How Judaism Gave Western Civilization the Ideas of Human Freedom and the Ordered Universe

Aug. 19 2019

Drawing on the work of the mid-20th-century Christian theologian Claude Tresmontant, Samuel Gregg explains how the ideas of the Hebrew Bible made possible the achievements of European civilization:

The Jews . . . believed that the material world was not evil or beset by demonic contests. [The] universe is presented in the Hebrew Scriptures as ultimately permeated with order—not chaos and incomprehensibility. Much of this universe was thus understandable by the human beings made by God in His image and similarly suffused with His order.

This belief in a good and ordered world challenged the supposition of the surrounding religions that the material world itself is malevolent—a view that was not clearly rebutted by Greek philosophers such as Plato. The Hebrews insisted that this material world was made for man and that its goodness would unfold under his cultivation. This Jewish emphasis on the order built into a created world of which man is the apex had two critical consequences. First, Judaism’s audacious confrontation of idolatry and pagan mythology was a powerful affirmation of man’s rationality. . . . The Jews’ liberation of human reason from mythology and nature-worship amounted to one of humanity’s most powerful “enlightenments.”

The second important consequence of Judaism’s understanding of the created universe was its accent on human freedom. In the Hebrew Scriptures, human mistakes and errors are not caused by capricious Greek and Roman deities manipulating men. Nor did Judaism see human events as determined by fate, which characterized the pagan religions.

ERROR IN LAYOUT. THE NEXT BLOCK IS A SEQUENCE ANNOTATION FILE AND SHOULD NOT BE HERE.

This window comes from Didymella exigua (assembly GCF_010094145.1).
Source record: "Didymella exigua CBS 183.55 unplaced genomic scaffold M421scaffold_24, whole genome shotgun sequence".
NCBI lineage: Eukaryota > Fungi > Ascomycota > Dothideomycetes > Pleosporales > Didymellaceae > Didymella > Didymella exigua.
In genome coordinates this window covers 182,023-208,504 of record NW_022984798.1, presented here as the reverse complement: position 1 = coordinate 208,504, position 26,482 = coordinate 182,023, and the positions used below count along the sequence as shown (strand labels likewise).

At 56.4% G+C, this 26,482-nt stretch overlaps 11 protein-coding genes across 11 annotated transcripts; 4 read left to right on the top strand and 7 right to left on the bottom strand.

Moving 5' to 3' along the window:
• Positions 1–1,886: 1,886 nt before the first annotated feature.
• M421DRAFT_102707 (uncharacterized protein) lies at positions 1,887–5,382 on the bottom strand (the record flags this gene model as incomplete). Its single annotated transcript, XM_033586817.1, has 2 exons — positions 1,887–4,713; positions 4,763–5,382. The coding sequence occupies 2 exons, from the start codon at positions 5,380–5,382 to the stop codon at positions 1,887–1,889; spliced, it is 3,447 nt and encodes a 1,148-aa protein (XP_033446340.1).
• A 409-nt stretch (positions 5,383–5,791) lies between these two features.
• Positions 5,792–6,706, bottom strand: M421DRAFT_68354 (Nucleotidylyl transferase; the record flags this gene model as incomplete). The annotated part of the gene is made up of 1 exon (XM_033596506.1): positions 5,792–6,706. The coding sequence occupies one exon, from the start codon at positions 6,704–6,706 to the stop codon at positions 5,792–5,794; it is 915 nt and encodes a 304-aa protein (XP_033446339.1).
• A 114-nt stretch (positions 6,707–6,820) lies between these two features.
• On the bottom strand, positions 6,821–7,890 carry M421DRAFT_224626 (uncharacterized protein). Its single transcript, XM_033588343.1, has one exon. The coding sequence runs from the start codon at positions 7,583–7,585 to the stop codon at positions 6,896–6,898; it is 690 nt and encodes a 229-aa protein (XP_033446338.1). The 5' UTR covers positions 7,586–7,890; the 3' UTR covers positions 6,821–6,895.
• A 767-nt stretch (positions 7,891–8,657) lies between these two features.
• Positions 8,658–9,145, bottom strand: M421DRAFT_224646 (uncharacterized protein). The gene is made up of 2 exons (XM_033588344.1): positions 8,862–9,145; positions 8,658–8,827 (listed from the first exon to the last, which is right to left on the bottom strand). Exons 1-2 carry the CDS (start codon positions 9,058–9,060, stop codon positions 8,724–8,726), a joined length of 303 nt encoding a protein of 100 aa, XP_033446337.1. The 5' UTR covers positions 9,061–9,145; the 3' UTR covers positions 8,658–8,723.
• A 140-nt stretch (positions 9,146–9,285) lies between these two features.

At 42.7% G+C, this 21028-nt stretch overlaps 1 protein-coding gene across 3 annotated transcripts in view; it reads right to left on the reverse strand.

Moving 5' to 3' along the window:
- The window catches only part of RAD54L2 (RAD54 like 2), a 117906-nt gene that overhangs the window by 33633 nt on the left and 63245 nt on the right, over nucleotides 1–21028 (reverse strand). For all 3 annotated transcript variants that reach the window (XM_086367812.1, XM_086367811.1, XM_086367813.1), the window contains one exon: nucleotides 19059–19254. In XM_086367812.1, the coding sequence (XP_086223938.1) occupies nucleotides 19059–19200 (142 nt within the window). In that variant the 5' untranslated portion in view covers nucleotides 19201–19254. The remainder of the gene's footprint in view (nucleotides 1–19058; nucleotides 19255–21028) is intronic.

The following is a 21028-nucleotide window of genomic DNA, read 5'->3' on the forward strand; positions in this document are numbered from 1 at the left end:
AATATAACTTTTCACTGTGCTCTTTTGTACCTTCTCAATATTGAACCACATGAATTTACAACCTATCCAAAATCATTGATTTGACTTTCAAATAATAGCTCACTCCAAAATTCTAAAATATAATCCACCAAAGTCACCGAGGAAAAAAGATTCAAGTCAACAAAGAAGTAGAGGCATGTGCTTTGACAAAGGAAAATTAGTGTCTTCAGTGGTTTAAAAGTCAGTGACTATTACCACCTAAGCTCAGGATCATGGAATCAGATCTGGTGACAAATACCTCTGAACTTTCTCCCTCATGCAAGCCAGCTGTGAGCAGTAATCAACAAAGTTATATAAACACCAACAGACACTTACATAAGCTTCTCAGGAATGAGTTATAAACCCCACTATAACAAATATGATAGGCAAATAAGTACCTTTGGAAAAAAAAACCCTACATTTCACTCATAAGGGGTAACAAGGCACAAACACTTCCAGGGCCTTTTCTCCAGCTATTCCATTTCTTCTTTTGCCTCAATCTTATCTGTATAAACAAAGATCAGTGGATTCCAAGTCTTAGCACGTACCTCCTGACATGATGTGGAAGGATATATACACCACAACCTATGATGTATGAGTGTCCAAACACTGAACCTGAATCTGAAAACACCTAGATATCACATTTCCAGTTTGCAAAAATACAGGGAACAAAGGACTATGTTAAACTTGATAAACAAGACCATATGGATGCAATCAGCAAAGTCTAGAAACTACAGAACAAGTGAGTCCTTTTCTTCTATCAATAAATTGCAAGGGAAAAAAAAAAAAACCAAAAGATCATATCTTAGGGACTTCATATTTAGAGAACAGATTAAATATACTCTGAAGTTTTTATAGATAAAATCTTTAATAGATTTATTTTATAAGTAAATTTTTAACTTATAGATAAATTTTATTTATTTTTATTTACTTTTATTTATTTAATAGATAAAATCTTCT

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Read more at Acton Institute

More about: Ancient Greece, Judaism, Western civilization

 

What to Expect from the Israeli Election

Sept. 16 2019

Tomorrow Israelis go to the polls for the second election of 2019, in which the two main contenders will be the Likud, led by Benjamin Netanyahu, and the centrist Blue and White, led by Benny Gantz and Yair Lapid. Neither party is likely to have an easy path to forming the 61-seat Knesset majority needed to form a government, a reality that has affected both parties’ campaigns. Haviv Rettig Gur explains how the anomalous political situation has led to something very different from the contest between left-wing and right-wing “blocs” of parties predicted by most analysts, and examines the various possible outcomes:

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Read more at Times of Israel

More about: Avigdor Liberman, Benjamin Netanyahu, Benny Gantz, Israeli Election 2019, Israeli politics